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Publication numberUS6948509 B1
Publication typeGrant
Application numberUS 10/910,595
Publication dateSep 27, 2005
Filing dateAug 3, 2004
Priority dateAug 3, 2004
Fee statusPaid
Also published asCA2513358A1, CA2513358C
Publication number10910595, 910595, US 6948509 B1, US 6948509B1, US-B1-6948509, US6948509 B1, US6948509B1
InventorsWilliam Thomas Ball, Jr., Cody Wayne Jackosn
Original AssigneeWcm Industries, Inc.
Export CitationBiBTeX, EndNote, RefMan
External Links: USPTO, USPTO Assignment, Espacenet
Fluid hydrant
US 6948509 B1
Abstract
A hydrant comprising a chamber forming a reservoir, an inlet configured to supply fluid to the hydrant and a sleeve configured to force static fluid out of an outlet, wherein a first portion of the chamber containing the reservoir is configured to be located in the ground below a frost line and a second portion of the chamber is configured to be located above the frost line, wherein the static fluid is forced to exit the outlet above the ground and residual fluid is trapped in the reservoir inhibiting freezing when the sleeve moves to a first position, and when in a second position the sleeve is configured to allow supply fluid to exit the outlet through the reservoir, thereby purging the reservoir of residual fluid.
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Claims(26)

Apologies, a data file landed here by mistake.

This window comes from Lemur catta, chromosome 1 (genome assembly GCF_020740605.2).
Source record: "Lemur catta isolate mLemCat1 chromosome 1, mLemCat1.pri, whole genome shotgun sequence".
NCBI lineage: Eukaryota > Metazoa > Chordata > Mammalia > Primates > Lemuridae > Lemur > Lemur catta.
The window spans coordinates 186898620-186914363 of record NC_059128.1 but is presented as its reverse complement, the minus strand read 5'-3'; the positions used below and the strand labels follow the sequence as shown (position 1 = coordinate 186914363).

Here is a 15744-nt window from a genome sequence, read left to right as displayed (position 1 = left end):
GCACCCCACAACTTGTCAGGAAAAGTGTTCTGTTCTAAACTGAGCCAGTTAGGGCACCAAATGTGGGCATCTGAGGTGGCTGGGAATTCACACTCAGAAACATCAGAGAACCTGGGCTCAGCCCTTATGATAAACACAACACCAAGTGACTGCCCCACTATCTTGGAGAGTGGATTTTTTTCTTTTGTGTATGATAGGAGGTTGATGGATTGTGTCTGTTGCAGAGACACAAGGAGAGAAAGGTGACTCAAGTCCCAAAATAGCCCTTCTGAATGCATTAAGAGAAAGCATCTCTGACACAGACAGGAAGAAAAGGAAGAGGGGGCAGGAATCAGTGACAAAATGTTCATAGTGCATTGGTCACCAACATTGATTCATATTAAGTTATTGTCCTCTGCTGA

1. A hydrant comprising:
a chamber forming a reservoir;
an inlet configured to supply fluid to the hydrant; and
a sleeve configured to force static fluid out of an outlet.
2. The hydrant of claim 1 wherein the sleeve is further configured to trap residual fluid in the reservoir.
3. The hydrant of claim 1 wherein the sleeve is further configured to allow supply fluid to flow through the outlet.
4. The hydrant of claim 1 wherein a first portion of the chamber containing the reservoir is configured to be located in the ground below a frost line and a second portion of the chamber is configured to be located above the frost line, wherein the static fluid is forced to exit the outlet above the ground and residual fluid is trapped in the reservoir inhibiting freezing when the sleeve moves to a first position, and when in a second position the sleeve is configured to allow supply fluid to exit the outlet through the reservoir, thereby purging the reservoir of residual fluid.
5. The hydrant of claim 1 further comprising an operating shaft.
6. The hydrant of claim 5 wherein the operating shaft is configured to control the flow of supply fluid into the reservoir.
7. The hydrant of claim 1 wherein the sleeve is formed out of a resilient material.
8. The hydrant of claim 1 wherein the chamber is contained within a housing.
9. The hydrant of claim 8 wherein the area between the housing and the chamber forms a conduit.
10. The hydrant of claim 1 wherein the outlet is integral to the chamber.
11. The hydrant of claim 1 further comprising a conduit coupled to the outlet.
12. The hydrant of claim 1 wherein the reservoir is configured for location below the frost line thereby inhibiting freezing of the residual fluid.
13. The hydrant of claim 1 wherein the outlet comprises at least two openings.
14. A method of operating a hydrant comprising:
restricting a supply fluid from the hydrant; and
ejecting a static fluid from an outlet, wherein the static fluid is ejected due to movement of a sleeve.
15. The method of claim 14 further comprising trapping residual fluid in a reservoir, wherein the residual fluid is trapped in the reservoir due to movement of the sleeve.